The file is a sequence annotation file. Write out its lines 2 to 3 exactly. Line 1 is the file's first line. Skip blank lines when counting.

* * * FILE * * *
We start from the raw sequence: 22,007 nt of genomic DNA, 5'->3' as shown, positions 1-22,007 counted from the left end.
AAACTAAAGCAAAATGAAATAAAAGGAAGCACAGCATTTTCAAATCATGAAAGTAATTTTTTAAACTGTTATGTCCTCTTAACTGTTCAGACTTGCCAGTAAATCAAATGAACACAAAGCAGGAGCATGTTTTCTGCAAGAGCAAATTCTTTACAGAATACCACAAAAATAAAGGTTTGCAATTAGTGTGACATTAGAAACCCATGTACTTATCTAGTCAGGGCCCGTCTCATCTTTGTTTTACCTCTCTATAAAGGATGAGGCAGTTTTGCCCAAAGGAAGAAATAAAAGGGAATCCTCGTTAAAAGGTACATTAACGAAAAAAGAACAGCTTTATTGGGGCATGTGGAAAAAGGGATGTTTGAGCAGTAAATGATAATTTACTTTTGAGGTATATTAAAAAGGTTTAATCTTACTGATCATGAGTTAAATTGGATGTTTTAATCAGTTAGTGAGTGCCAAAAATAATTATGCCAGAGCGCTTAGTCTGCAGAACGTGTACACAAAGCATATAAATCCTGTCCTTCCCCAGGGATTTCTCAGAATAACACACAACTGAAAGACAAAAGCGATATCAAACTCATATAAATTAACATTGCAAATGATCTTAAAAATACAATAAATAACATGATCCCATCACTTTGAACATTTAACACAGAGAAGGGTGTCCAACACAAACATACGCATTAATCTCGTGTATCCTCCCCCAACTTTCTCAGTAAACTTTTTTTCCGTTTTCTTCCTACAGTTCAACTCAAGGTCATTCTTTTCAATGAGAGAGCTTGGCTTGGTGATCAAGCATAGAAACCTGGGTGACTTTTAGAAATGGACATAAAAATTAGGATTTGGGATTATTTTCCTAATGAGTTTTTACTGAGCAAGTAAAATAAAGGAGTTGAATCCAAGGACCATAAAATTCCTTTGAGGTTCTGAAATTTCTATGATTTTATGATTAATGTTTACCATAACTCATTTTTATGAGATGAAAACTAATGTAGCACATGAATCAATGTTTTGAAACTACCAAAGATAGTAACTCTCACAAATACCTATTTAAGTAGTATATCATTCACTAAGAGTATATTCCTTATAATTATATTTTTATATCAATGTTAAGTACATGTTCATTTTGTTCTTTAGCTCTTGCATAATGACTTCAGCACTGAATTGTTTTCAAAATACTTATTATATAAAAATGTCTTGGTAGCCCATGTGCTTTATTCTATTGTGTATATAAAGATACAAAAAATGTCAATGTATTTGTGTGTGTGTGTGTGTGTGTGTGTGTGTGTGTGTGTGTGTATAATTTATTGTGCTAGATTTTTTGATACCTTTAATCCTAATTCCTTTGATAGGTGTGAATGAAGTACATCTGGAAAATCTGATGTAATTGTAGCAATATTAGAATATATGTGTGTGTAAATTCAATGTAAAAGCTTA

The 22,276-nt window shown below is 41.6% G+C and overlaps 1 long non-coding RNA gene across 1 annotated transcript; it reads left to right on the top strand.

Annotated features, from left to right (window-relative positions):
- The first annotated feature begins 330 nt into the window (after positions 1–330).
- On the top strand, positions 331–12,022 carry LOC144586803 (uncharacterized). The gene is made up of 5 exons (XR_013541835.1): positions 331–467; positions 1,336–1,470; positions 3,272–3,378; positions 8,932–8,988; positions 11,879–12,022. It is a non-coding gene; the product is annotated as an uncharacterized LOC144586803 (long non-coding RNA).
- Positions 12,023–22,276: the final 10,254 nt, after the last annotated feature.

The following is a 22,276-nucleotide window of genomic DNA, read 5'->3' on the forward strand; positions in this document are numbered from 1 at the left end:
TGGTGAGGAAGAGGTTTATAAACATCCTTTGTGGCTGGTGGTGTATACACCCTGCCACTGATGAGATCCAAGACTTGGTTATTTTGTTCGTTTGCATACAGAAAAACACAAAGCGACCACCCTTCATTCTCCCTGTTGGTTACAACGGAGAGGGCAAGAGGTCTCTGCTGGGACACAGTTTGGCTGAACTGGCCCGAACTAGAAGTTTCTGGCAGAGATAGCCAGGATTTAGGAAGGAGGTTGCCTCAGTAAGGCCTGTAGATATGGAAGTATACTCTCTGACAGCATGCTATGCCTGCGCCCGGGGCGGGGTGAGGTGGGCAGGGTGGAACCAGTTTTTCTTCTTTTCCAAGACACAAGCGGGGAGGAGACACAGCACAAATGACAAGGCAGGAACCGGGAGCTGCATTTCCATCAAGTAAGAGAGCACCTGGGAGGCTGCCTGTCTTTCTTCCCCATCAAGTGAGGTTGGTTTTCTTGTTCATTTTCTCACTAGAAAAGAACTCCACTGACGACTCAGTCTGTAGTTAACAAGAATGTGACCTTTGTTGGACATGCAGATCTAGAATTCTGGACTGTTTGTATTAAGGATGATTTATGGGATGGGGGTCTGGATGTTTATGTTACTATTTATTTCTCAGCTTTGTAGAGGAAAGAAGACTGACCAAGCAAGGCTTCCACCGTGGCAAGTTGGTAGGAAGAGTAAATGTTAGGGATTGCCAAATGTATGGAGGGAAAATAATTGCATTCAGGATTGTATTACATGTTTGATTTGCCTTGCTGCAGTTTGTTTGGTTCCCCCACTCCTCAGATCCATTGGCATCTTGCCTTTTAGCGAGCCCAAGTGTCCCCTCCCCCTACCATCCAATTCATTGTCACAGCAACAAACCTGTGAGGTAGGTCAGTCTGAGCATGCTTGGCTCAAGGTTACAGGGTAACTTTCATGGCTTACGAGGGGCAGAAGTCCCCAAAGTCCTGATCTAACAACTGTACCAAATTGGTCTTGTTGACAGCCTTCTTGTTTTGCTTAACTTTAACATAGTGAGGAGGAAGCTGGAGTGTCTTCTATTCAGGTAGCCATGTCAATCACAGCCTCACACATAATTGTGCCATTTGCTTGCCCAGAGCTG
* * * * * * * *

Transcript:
AAACTAAAGCAAAATGAAATAAAAGGAAGCACAGCATTTTCAAATCATGAAAGTAATTTTTTAAACTGTTATGTCCTCTTAACTGTTCAGACTTGCCAGTAAATCAAATGAACACAAAGCAGGAGCATGTTTTCTGCAAGAGCAAATTCTTTACAGAATACCACAAAAATAAAGGTTTGCAATTAGTGTGACATTAGAAACCCATGTACTTATCTAGTCAGGGCCCGTCTCATCTTTGTTTTACCTCTCTATAAAGGATGAGGCAGTTTTGCCCAAAGGAAGAAATAAAAGGGAATCCTCGTTAAAAGGTACATTAACGAAAAAAGAACAGCTTTATTGGGGCATGTGGAAAAAGGGATGTTTGAGCAGTAAATGATAATTTACTTTTGAGGTATATTAAAAAGGTTTAATCTTACTGATCATGAGTTAAATTGGATGTTTTAATCAGTTAGTGAGTGCCAAAAATAATTATGCCAGAGCGCTTAGTCTGCAGAACGTGTACACAAAGCATATAAATCCTGTCCTTCCCCAGGGATTTCTCAGAATAACACACAACTGAAAGACAAAAGCGATATCAAACTCATATAAATTAACATTGCAAATGATCTTAAAAATACAATAAATAACATGATCCCATCACTTTGAACATTTAACACAGAGAAGGGTGTCCAACACAAACATACGCATTAATCTCGTGTATCCTCCCCCAACTTTCTCAGTAAACTTTTTTTCCGTTTTCTTCCTACAGTTCAACTCAAGGTCATTCTTTTCAATGAGAGAGCTTGGCTTGGTGATCAAGCATAGAAACCTGGGTGACTTTTAGAAATGGACATAAAAATTAGGATTTGGGATTATTTTCCTAATGAGTTTTTACTGAGCAAGTAAAATAAAGGAGTTGAATCCAAGGACCATAAAATTCCTTTGAGGTTCTGAAATTTCTATGATTTTATGATTAATGTTTACCATAACTCATTTTTATGAGATGAAAACTAATGTAGCACATGAATCAATGTTTTGAAACTACCAAAGATAGTAACTCTCACAAATACCTATTTAAGTAGTATATCATTCACTAAGAGTATATTCCTTATAATTATATTTTTATATCAATGTTAAGTACATGTTCATTTTGTTCTTTAGCTCTTGCATAATGACTTCAGCACTGAATTGTTTTCAAAATACTTATTATATAAAAATGTCTTGGTAGCCCATGTGCTTTATTCTATTGTGTATATAAAGATACAAAAAATGTCAATGTATTTGTGTGTGTGTGTGTGTGTGTGTGTGTGTGTGTGTGTGTGTATAATTTATTGTGCTAGATTTTTTGATACCTTTAATCCTAATTCCTTTGATAGGTGTGAATGAAGTACATCTGGAAAATCTGATGTAATTGTAGCAATATTAGAATATATGTGTGTGTAAATTCAATGTAAAAGCTTA

The 22,276-nt window shown below is 41.6% G+C and overlaps 1 long non-coding RNA gene across 1 annotated transcript; it reads left to right on the top strand.